Trevor Noah on grief…

On my drive from Michigan to Florida, I listened to the end of Trevor Noah’s beautiful memoir, Born a Crime: Stores From a South African Childhood. When he described the pain he felt upon hearing that his mother had been shot in the head, his words resonated with me immediately.

I had to pause the book so I could take in how brilliantly he described my very own pain upon Rick’s death. I have often felt this pain over the past few months, and I had had these very thoughts: how often in my life did I cry over what I now perceive to be nothing in comparison? How many useless boys did I cry over as a teen? How many times did I cry in self-pity over issues that seem minimal now?

Nothing compares to the pain I felt upon losing my soulmate, my lover, my best friend, my world, my Rick.

And then I cried tears as I had never cried before. I collapsed in heaving sobs and moans. I cried as if every other thing I’d cried for in my life had been a waste of crying. I cried so hard that if my present crying self could go back in time and see my other crying selves, it would slap them and say, “That shit’s not worth crying for.’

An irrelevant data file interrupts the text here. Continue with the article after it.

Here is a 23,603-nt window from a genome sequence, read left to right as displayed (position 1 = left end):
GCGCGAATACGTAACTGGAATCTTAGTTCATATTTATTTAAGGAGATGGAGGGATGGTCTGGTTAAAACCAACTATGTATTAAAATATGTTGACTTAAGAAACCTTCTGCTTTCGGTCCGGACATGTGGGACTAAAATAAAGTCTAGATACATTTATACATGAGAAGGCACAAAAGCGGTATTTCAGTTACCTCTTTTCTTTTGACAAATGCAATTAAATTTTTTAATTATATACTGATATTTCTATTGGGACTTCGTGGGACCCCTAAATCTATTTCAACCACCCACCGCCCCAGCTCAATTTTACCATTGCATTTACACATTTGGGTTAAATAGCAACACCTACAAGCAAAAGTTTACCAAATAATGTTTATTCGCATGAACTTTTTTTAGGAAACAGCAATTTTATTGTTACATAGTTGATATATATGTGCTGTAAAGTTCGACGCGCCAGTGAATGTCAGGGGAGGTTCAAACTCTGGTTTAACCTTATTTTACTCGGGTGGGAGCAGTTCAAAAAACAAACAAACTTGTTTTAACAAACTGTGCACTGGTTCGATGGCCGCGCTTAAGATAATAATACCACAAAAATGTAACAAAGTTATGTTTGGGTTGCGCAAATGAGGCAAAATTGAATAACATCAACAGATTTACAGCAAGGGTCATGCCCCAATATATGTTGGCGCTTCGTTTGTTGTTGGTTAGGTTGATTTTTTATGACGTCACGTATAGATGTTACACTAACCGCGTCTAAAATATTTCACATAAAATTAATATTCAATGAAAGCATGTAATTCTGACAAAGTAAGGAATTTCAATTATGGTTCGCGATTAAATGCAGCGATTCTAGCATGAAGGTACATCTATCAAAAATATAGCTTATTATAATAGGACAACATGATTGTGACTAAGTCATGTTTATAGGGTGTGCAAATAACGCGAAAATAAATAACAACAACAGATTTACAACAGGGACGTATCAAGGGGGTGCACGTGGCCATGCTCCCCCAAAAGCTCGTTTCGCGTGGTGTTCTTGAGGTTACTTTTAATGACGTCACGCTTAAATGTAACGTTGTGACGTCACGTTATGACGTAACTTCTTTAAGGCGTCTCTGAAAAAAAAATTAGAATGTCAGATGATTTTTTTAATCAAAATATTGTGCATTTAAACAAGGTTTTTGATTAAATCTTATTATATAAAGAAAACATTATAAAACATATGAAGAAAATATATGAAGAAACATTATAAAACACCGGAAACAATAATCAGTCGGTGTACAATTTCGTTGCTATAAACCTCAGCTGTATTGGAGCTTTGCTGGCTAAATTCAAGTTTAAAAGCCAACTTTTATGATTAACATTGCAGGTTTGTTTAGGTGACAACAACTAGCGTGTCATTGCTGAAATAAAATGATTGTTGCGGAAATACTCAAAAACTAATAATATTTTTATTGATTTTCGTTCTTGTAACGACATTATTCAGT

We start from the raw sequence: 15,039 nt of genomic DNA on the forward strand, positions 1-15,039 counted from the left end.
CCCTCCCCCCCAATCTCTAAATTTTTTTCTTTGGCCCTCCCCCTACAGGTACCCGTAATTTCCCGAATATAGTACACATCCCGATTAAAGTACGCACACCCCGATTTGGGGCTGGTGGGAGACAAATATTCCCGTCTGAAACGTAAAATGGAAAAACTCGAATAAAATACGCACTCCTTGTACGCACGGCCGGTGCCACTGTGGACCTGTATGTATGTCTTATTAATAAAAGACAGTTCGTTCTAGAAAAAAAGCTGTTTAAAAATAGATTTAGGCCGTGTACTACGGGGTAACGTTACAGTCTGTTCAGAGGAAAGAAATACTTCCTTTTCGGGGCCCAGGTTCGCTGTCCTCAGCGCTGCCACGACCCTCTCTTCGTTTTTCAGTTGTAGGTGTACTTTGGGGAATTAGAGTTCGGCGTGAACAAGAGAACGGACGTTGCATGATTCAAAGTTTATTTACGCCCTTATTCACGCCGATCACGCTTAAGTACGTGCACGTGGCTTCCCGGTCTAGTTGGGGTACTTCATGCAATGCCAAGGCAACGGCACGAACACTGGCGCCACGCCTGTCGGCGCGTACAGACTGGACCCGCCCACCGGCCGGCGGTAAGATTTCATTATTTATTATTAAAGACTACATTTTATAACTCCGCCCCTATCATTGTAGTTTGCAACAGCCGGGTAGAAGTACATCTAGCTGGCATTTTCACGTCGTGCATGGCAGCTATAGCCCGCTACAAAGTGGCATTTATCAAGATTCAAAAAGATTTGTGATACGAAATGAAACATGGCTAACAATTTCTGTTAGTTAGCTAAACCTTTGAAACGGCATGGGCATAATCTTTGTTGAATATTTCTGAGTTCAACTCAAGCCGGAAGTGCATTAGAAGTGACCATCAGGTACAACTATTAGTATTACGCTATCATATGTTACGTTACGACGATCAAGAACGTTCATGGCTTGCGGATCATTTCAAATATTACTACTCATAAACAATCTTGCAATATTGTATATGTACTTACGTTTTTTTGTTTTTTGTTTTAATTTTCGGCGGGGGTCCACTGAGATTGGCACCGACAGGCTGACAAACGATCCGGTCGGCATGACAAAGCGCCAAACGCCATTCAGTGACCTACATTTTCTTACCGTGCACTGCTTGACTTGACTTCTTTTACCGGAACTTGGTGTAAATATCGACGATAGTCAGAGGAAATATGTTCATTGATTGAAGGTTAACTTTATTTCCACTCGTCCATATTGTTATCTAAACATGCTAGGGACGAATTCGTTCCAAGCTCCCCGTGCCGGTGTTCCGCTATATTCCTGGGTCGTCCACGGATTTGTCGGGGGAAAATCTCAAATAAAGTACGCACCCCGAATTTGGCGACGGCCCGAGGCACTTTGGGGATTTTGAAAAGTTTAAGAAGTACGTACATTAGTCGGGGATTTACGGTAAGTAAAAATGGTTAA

My cry was not a cry of sadness. It was not catharsis. It wasn’t me feeling sorry for myself. It was an expression of raw pain that came from an inability of my body to express that pain in any other way, shape, or form.

About the author

Katherine Billings Palmer is a technical writer, poet, and essayist from Garden City, Michigan. She’s won several academic writing awards, including first place in the University of Michigan Dearborn Critical Essay Contest for her work about poet John Donne: “‘The Sun Rising’: A Lover’s Boast.”

In 2017, Katherine’s husband, Rick, died of complications from small cell lung cancer. She wrote a series of poems and essays about her struggles to cope with her grief. I Wanted to Grow Old With You is available on Amazon in paperback and Kindle editions.

Her latest book, A Widow’s Words: Grief, Reflection, Prose, and Poetry – The First Year was published in January 2019 and is also available on

Katherine is a guest blogger for the Hope for Widows Foundation and writes about her grief journey at

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